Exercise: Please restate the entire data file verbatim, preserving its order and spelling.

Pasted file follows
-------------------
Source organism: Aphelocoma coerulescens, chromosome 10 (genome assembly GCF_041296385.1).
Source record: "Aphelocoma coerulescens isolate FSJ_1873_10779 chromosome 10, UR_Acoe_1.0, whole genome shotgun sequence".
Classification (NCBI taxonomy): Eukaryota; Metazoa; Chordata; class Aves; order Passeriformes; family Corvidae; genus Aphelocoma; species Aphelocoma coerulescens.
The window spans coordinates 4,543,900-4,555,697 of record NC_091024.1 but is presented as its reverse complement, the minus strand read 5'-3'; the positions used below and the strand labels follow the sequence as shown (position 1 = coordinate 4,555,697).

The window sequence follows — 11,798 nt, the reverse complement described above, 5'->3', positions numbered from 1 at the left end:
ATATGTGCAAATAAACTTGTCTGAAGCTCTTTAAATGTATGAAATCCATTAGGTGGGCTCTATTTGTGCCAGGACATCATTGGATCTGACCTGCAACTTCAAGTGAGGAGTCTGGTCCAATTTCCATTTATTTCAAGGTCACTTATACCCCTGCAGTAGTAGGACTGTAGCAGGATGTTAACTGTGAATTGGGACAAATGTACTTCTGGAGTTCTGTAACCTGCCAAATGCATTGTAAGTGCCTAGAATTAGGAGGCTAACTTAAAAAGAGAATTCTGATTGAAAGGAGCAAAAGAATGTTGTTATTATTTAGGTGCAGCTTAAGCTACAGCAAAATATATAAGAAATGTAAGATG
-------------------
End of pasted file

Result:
Source organism: Aphelocoma coerulescens, chromosome 10 (genome assembly GCF_041296385.1).
Source record: "Aphelocoma coerulescens isolate FSJ_1873_10779 chromosome 10, UR_Acoe_1.0, whole genome shotgun sequence".
Classification (NCBI taxonomy): Eukaryota; Metazoa; Chordata; class Aves; order Passeriformes; family Corvidae; genus Aphelocoma; species Aphelocoma coerulescens.
The window spans coordinates 4,543,900-4,555,697 of record NC_091024.1 but is presented as its reverse complement, the minus strand read 5'-3'; the positions used below and the strand labels follow the sequence as shown (position 1 = coordinate 4,555,697).

The window sequence follows — 11,798 nt, the reverse complement described above, 5'->3', positions numbered from 1 at the left end:
ATATGTGCAAATAAACTTGTCTGAAGCTCTTTAAATGTATGAAATCCATTAGGTGGGCTCTATTTGTGCCAGGACATCATTGGATCTGACCTGCAACTTCAAGTGAGGAGTCTGGTCCAATTTCCATTTATTTCAAGGTCACTTATACCCCTGCAGTAGTAGGACTGTAGCAGGATGTTAACTGTGAATTGGGACAAATGTACTTCTGGAGTTCTGTAACCTGCCAAATGCATTGTAAGTGCCTAGAATTAGGAGGCTAACTTAAAAAGAGAATTCTGATTGAAAGGAGCAAAAGAATGTTGTTATTATTTAGGTGCAGCTTAAGCTACAGCAAAATATATAAGAAATGTAAGATG